Recently, the effects of a stunning heavenly phenomenon revealed the timeless predictive ability of the Bhagavata’s fifth canto in the matter of jyotish shastra. Once again, we find the practical value of the Shrimad Bhagavatam in our daily lives. See this verse:

“Mercury is described as similar to Ushana (Venus), in that he sometimes moves behind the sun, sometimes in front of the sun and sometimes alongside the sun. He is 1,600,000 miles (dwi-laksha-yojana) above Venus, (and therefore, 7,200,000 miles above earth). Mercury, who is the son of the demi-god of the moon Soma, is almost always very auspicious for the inhabitants of the universe. However, when he does not move along with the sun (Arka), he forebodes cyclones, dust, irregular rainfall, and waterless clouds. In this way he creates fearful conditions due to inadequate or excessive rainfall.”
(S.B. 5.22.13)

Is this advice current and valuable; or, as our old professors would have us believe, is it some outdated theory belonging to a backward and forgotten era? Any astrologer will tell you that Mercury is both a benefic (as the Bhagavata says here with the words shubbha-krit), and sometimes a malefic. That is why a person who changes quickly is sometimes called “Mercurial”. The crux of the judgment is to know which of Mercury’s effects will occur when. That advice is given here with the words arkat vyatiricheta tada, “at the times when he is separated from the Sun or Arka.” Recently such an event as described in the above verse from the Bhagavata occurred. Mercury turned around and “separated from the Sun”, and as a result millions of people have suffered.

If they had been warned in advance with the Bhagavata’s ever-timely advice, precautions might have been taken. Tada ativata abhra praya anavristi-adi bhayam ashamsate. This means, “At such times as when Mercury moves away from the Sun there will be cyclones, terrifying clouds, drought and the expansion of various fearful conditions.”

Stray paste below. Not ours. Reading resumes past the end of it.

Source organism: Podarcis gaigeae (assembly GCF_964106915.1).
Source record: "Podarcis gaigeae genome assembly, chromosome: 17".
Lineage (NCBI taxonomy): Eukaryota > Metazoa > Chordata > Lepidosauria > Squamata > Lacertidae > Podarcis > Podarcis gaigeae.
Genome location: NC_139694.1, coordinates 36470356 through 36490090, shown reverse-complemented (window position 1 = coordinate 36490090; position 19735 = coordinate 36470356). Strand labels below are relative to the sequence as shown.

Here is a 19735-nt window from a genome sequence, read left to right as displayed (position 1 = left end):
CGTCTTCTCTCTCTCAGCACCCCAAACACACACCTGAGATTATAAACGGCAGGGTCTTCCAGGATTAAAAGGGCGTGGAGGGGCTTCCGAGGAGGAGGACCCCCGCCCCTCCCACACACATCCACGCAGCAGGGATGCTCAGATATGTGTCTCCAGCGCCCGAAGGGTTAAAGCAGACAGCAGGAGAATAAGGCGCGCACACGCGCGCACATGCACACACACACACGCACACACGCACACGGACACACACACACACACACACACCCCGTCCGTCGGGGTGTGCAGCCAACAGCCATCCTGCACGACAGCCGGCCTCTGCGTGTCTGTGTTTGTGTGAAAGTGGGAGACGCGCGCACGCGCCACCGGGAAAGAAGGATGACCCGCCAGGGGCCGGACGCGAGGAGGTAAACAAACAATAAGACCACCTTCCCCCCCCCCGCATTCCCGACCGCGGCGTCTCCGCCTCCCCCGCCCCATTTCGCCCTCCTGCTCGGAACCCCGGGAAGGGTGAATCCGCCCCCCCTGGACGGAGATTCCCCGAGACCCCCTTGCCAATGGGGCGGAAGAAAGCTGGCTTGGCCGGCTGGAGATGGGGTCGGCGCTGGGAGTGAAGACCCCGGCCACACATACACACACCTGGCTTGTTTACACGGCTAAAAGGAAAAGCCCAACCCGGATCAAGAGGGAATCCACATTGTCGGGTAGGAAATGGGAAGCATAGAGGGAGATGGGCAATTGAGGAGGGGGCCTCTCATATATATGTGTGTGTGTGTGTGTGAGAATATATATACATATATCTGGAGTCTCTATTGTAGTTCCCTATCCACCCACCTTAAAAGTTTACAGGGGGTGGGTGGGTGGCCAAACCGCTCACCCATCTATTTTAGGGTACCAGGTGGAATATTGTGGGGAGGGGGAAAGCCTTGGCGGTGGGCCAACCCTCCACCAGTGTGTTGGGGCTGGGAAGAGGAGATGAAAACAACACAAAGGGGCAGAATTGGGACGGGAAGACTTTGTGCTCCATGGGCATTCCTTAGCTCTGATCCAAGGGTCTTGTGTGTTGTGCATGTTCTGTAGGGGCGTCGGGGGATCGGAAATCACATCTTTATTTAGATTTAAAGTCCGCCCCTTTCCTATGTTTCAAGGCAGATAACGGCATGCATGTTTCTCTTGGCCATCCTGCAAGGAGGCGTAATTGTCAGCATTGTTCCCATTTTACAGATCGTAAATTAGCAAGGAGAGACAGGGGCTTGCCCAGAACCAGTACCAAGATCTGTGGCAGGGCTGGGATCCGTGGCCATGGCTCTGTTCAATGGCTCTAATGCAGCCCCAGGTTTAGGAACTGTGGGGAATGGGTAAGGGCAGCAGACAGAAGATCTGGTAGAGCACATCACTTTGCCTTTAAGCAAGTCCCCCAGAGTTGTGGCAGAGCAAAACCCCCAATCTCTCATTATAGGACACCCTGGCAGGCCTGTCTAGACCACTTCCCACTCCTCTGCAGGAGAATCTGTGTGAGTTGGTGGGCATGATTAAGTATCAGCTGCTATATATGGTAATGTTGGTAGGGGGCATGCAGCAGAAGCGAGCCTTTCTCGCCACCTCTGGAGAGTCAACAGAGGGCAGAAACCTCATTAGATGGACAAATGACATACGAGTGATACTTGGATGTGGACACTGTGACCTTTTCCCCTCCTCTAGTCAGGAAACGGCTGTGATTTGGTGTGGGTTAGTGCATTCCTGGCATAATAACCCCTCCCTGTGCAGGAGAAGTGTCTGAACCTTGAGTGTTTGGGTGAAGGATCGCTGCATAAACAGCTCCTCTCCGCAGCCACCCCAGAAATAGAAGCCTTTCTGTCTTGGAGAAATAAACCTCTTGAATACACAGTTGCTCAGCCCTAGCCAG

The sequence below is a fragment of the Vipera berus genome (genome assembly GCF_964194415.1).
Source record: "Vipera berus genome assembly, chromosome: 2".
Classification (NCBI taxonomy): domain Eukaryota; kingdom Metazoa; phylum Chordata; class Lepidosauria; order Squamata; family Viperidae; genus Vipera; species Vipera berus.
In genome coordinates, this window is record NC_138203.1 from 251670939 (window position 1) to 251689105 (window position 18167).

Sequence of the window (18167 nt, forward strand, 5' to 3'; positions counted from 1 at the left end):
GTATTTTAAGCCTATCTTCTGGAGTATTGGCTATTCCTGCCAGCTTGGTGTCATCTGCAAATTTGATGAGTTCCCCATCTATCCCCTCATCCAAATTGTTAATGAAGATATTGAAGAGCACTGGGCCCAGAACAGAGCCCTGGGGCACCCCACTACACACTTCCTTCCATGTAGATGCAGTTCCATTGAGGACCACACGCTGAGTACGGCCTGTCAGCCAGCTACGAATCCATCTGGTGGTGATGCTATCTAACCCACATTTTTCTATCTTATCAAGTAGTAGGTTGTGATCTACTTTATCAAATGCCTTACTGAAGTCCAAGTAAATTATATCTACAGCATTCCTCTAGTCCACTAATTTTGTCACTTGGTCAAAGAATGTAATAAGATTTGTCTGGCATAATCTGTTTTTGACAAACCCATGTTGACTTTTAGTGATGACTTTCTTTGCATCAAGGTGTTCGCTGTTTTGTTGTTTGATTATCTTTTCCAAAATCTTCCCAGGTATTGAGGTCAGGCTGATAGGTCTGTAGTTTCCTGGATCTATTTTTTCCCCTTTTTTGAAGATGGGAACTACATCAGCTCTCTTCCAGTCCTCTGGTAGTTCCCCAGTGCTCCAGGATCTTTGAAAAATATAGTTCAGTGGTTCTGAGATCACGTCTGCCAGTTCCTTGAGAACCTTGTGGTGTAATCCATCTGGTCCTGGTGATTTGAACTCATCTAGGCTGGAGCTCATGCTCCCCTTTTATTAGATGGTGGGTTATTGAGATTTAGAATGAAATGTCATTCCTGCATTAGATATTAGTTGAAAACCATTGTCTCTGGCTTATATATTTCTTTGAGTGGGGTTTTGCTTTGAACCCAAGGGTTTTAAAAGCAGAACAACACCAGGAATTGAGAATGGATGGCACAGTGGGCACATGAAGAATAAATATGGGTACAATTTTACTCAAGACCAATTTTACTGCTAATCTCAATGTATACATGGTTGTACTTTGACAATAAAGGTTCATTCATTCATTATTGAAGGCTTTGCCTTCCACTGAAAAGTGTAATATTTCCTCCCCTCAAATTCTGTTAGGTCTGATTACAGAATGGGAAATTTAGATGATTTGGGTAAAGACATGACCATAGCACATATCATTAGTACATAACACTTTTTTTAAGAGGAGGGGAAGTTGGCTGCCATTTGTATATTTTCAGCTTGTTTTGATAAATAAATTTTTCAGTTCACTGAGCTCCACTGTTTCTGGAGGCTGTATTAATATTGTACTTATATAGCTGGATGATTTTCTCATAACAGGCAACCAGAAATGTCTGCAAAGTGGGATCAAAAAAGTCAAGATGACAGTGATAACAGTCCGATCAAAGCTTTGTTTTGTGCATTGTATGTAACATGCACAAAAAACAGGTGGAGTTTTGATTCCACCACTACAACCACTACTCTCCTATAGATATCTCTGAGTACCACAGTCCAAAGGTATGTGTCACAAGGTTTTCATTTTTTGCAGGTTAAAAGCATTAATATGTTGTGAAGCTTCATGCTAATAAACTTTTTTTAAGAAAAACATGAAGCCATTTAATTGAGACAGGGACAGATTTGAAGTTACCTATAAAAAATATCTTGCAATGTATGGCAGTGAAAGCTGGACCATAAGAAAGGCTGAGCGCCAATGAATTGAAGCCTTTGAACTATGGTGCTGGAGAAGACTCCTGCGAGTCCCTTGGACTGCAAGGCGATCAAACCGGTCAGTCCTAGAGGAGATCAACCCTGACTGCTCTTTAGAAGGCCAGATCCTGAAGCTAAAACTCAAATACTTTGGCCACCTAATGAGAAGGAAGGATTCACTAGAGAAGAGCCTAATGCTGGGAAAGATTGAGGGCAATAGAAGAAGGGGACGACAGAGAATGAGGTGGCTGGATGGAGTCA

It is said that when trouble comes, it comes in waves. Ignorant materialistic bluffers in the dress of “scientists” armed with their costly high-tech equipment cannot explain the recent spate of events that one after another tormented the Pacific Ocean and South Asia last week, but these events were foreseen over five thousand years ago by the Great Acharya Sage Vyasadeva.

First, the description of Mercury: The Sun joined Mercury in Virgo on 15th Sept., although Mercury, exalted, had become retrograde since 7th Sept. Then Mercury re-entered Leo in reverse motion (leaving behind his Mitra or friend the Sun in Virgo) on 25th Sept. Five days later, on 30th Sept., Mercury ceased retrogression, and became direct in Leo. Mercury moved once more towards Virgo, re-entering Virgo again on 5th Oct.

Now, here’s how Mercury’s movements affected Mother Earth:

--From 22nd till 24th Sept. A huge red dust storm measuring over 300 miles by 600 miles and carrying an estimated 16 million tonnes of dust, covered dozens of Australian cities and towns. Disrupting the lives of millions, meteorologists called it an “unprecedented” example of “earth, wind and fire together”. Such an event, though fearsome, was certainly ominous of worse things to come. (Shrila Prabhupada specifically mentions “dust” as one of the fearful conditions in this verse. The verse also points to anavristi-adi, “scarcity of rain.”)